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U.S. book questions notion of tormented Vietnam vet

Author: Not Specified
Publication: www.cnn.com
Document Dated: November 11, 1997
Date Posted: November 19, 1997


LOS ANGELES (Reuters) - A soldier returns home from war convinced people are still trying to kill him. When night falls and his family goes to sleep, he takes a gun, crawls around in the dark and shoots at imaginary objects.

His story is typical of the psychological trauma that still afflicts many U.S. veterans of the Vietnam War decades after they left the battlefield -- except this particular soldier never served in Vietnam. He was a veteran of the American Civil War, which ended in 1865.

The account of his postwar distress is one of many in a new book, "Shook Over Hell" (Harvard University Press), that seeks to correct the notion that Vietnam was unprecedented for the number of psychological casualties it produced.

"My feeling is that the problems of the Vietnam vets were grossly exaggerated," author Eric Dean told Reuters in an interview. Dean, who got the title from a Civil War soldier's poignant description of a battle, said he was intrigued by the way books and films tend to glorify the U.S. war between the North and the South while portraying Vietnam as "tragic and unnecessary."

His conclusions are likely to spark an outcry from veterans groups and others, especially since Dean himself never served in the military. Now 41, he was old enough to qualify for the draft toward the end of the Vietnam War but says his number never came up.

ALL WARS ARE HELL "I don't want to underemphasize the difficulty of the experience," he said. "But objectively one has to reach the conclusion that the Vietnam War was not as terrible or as catastrophic as it has been portrayed."

Dean believes most people have a general impression of that war that is based more on popular psychology and media accounts than on history books.

Movies on the Civil War, he says, tend to focus on heroic commanders, while those on Vietnam deal with the torment of individual soldiers. A number of box office hits like "Taxi Driver" and "Rambo" have also used the Vietnam experience as the premise for their characters' crazed, homicidal behavior.

Dean said he wanted to put the psychological impact of Vietnam in a historic perspective. Although Post Traumatic Stress Disorder became an accepted medical term in large part because of the experiences of Vietnam vets, Dean found evidence he believes shows that many more Civil War veterans actually suffered from the disorder.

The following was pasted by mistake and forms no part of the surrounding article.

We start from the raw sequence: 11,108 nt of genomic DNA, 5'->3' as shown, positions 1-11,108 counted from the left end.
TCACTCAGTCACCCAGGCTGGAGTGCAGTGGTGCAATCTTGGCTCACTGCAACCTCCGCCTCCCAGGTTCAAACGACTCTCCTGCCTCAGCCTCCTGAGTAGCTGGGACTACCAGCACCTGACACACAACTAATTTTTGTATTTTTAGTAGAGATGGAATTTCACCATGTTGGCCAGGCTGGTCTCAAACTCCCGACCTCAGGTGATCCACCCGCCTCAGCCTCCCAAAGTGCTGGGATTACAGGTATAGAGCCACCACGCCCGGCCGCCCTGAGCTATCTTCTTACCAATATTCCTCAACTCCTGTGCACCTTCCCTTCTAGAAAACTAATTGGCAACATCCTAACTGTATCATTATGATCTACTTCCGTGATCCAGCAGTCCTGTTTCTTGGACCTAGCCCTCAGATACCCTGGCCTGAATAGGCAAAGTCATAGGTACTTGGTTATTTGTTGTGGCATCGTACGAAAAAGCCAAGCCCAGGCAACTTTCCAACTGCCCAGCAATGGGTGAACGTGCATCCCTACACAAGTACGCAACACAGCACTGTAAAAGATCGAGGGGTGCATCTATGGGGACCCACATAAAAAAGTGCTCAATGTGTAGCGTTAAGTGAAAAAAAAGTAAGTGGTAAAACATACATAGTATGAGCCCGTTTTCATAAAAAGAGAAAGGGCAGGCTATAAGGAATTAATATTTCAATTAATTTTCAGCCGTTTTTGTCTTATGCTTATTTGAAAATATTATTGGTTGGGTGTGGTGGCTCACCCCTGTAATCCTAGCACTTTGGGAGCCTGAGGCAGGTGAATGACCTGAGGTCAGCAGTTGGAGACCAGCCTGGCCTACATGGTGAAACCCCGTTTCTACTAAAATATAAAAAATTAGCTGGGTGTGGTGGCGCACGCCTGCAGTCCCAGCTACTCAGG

A lawyer who began researching the Civil War while studying for a doctorate in history, Dean based much of his book on insane asylum records and federal pension documents. While he expected to find grisly battle descriptions, he was surprised to come across accounts of troubled homecomings, violence and lingering neuroses -- all reminiscent of the much more familiar stories of Vietnam vets.

A Southern soldier in the Confederate army described foraging for supplies and coming upon a house where the man was being drafted into military service, leaving behind a wife and five children, all under ten.

"Of course we took her food and horses and left her weeping over coming starvation," the soldier recalled.

DESPERATE LIVES Many men, haunted by such experiences, returned home to lives of depression, anxiety, crime or mental illness. After the Civil War, Dean found, two thirds of all commitments to state prisons were men who had served in the military.

The book argues that their plight was more difficult than that of soldiers returning from Vietnam, who had the benefit of a society more understanding of mental illness. Civil War veterans exhibiting aberrant behavior were often diagnosed as suffering from shell-shock or even sunstroke.

One avenue of research Dean did not explore was Vietnam vets themselves. He said he saw no need to interview the men who served in Vietnam because there has been so much research done on them already.

One big mystery is what made some soldiers better able to readjust to civilian life than others.

To the extent that serving in actual combat makes such readjustment harder, Dean says, evidence again suggests that Civil War soldiers faced more problems. Only about 15 percent of Americans who served in Vietnam were in combat and five percent of them died or were disabled. In the Civil War 25 percent of all soldiers were killed or disabled.

Dean also offers data suggesting the suicide rate of Vietnam vets has been greatly exaggerated and is really not much higher than that of the population at large.

"It's a very emotional topic," he said. "But we're about 20 years away from the war and I think that gives us some distance."

S@

11-10-97

Copyright 1997 Reuters Limited. All rights reserved


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